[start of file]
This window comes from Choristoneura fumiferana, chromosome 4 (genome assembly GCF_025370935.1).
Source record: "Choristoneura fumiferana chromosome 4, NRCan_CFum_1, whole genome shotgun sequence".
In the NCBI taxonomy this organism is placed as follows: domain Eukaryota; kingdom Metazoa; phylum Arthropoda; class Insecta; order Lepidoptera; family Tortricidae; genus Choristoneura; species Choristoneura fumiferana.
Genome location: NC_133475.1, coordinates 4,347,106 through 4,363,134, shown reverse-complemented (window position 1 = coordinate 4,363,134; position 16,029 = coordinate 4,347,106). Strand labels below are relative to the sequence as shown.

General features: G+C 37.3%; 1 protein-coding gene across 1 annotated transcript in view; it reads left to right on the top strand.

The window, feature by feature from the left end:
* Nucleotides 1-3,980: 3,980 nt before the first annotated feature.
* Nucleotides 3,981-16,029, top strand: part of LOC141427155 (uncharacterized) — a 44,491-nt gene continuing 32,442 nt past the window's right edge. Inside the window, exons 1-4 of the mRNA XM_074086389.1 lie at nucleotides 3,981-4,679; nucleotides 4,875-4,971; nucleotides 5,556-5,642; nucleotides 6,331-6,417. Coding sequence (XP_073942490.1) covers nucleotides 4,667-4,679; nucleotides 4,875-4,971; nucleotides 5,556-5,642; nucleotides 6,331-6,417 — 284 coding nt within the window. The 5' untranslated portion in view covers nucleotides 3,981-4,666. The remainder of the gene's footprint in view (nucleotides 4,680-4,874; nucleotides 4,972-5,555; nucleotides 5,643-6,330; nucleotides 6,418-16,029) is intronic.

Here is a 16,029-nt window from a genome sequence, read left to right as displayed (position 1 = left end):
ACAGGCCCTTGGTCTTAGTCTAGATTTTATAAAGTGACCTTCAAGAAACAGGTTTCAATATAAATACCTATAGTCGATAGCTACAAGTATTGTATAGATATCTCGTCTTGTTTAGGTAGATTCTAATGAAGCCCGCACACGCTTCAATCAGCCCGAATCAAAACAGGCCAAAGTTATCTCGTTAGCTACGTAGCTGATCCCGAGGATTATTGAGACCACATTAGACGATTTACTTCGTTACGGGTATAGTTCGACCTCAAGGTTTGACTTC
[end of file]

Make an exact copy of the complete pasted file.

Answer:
This window comes from Choristoneura fumiferana, chromosome 4 (genome assembly GCF_025370935.1).
Source record: "Choristoneura fumiferana chromosome 4, NRCan_CFum_1, whole genome shotgun sequence".
In the NCBI taxonomy this organism is placed as follows: domain Eukaryota; kingdom Metazoa; phylum Arthropoda; class Insecta; order Lepidoptera; family Tortricidae; genus Choristoneura; species Choristoneura fumiferana.
Genome location: NC_133475.1, coordinates 4,347,106 through 4,363,134, shown reverse-complemented (window position 1 = coordinate 4,363,134; position 16,029 = coordinate 4,347,106). Strand labels below are relative to the sequence as shown.

General features: G+C 37.3%; 1 protein-coding gene across 1 annotated transcript in view; it reads left to right on the top strand.

The window, feature by feature from the left end:
* Nucleotides 1-3,980: 3,980 nt before the first annotated feature.
* Nucleotides 3,981-16,029, top strand: part of LOC141427155 (uncharacterized) — a 44,491-nt gene continuing 32,442 nt past the window's right edge. Inside the window, exons 1-4 of the mRNA XM_074086389.1 lie at nucleotides 3,981-4,679; nucleotides 4,875-4,971; nucleotides 5,556-5,642; nucleotides 6,331-6,417. Coding sequence (XP_073942490.1) covers nucleotides 4,667-4,679; nucleotides 4,875-4,971; nucleotides 5,556-5,642; nucleotides 6,331-6,417 — 284 coding nt within the window. The 5' untranslated portion in view covers nucleotides 3,981-4,666. The remainder of the gene's footprint in view (nucleotides 4,680-4,874; nucleotides 4,972-5,555; nucleotides 5,643-6,330; nucleotides 6,418-16,029) is intronic.

Here is a 16,029-nt window from a genome sequence, read left to right as displayed (position 1 = left end):
ACAGGCCCTTGGTCTTAGTCTAGATTTTATAAAGTGACCTTCAAGAAACAGGTTTCAATATAAATACCTATAGTCGATAGCTACAAGTATTGTATAGATATCTCGTCTTGTTTAGGTAGATTCTAATGAAGCCCGCACACGCTTCAATCAGCCCGAATCAAAACAGGCCAAAGTTATCTCGTTAGCTACGTAGCTGATCCCGAGGATTATTGAGACCACATTAGACGATTTACTTCGTTACGGGTATAGTTCGACCTCAAGGTTTGACTTC